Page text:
When the Pharaoh who did not know Joseph (Exod 1:8) realised that the Israelites were multiplying too fast for his liking, he ordered the midwives to kill any baby boy born by a Hebrew woman and save only the girls. However, the two midwives sabotaged Pharaoh's plans by letting all the babies live (Exod 1:16-17). Some commentators have queried the fact that only two midwives are mentioned in the story, wondering how only two of them could cater to the needs of all the women of Egypt who gave birth.19 On the other hand, it has been argued that Shiphrah and Puah were probably the representatives or chiefs of the midwives. What is significant here is the easy access they had to the Pharaoh (Exod 1:15, 18), which implies they had some high degree of social ranking. These two women were professionals who stood out in their league and who were recognised by the palace.

Nevertheless, God also recognised these two women for their risk to save the Hebrew babies rather than kill them. God dealt well with the midwives and he decided to build them "houses" (Exod 1:20, 21). Propp says that the "'houses' are probably families."20 God built them homes.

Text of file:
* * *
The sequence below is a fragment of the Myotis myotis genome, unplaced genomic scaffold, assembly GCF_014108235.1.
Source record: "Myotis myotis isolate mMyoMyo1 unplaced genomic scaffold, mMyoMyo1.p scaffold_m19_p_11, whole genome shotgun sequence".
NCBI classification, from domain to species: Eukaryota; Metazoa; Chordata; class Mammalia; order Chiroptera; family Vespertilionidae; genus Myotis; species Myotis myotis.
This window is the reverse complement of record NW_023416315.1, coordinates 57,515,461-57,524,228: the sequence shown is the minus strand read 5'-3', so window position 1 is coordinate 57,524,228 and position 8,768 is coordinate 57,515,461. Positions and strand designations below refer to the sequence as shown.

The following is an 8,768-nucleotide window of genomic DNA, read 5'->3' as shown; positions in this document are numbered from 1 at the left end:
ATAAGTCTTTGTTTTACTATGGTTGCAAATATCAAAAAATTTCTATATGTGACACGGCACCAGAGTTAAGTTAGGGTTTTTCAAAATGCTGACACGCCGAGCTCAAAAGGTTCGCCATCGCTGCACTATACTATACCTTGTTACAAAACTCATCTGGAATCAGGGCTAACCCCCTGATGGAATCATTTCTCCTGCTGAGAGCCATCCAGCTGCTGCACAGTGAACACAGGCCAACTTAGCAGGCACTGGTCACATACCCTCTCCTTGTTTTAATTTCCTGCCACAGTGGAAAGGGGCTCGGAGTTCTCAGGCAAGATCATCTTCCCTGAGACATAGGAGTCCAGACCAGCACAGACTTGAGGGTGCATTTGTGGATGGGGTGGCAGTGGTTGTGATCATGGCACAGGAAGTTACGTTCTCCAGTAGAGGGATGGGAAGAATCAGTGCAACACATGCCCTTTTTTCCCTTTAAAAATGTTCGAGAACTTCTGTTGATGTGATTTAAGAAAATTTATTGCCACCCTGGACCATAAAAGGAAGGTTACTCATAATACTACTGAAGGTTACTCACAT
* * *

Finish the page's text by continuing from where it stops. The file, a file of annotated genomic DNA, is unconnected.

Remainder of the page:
1e Pharaoh's Daughter - Moses' Adoptive Mother

The appellation, Pharaoh's daughter, was used to refer to several women in the Old Testament. This will become clear subsequently in the discussion of African Women in the Nebiim. When Moses' mother could no longer hide him following the Pharaoh's edict that all the Hebrew baby boys be killed on the birthstone, she put him in an ark of the bulrushes which she placed by the river's brink, whilst his sister stood around to see what would become of the child (Exod 2:1-4). Then came with her retinue of maidens an unnamed Egyptian princess to the river to bathe. In the six verses that related the encounter by the river, this Egyptian princess was called Pharaoh's daughter (or the daughter of Pharaoh) five times. Perhaps the narrator thought stressing her royal status was better than calling her by her own name. No doubt, that royal status accorded her certain privileges and power, for instance, the liberty to defy her father's edict and save the little Hebrew child as well as the fact that she actually named and adopted him and later brought him to the palace to live with her, making Moses a bona fide Egyptian prince. She seemed to be able to do this without consulting her father.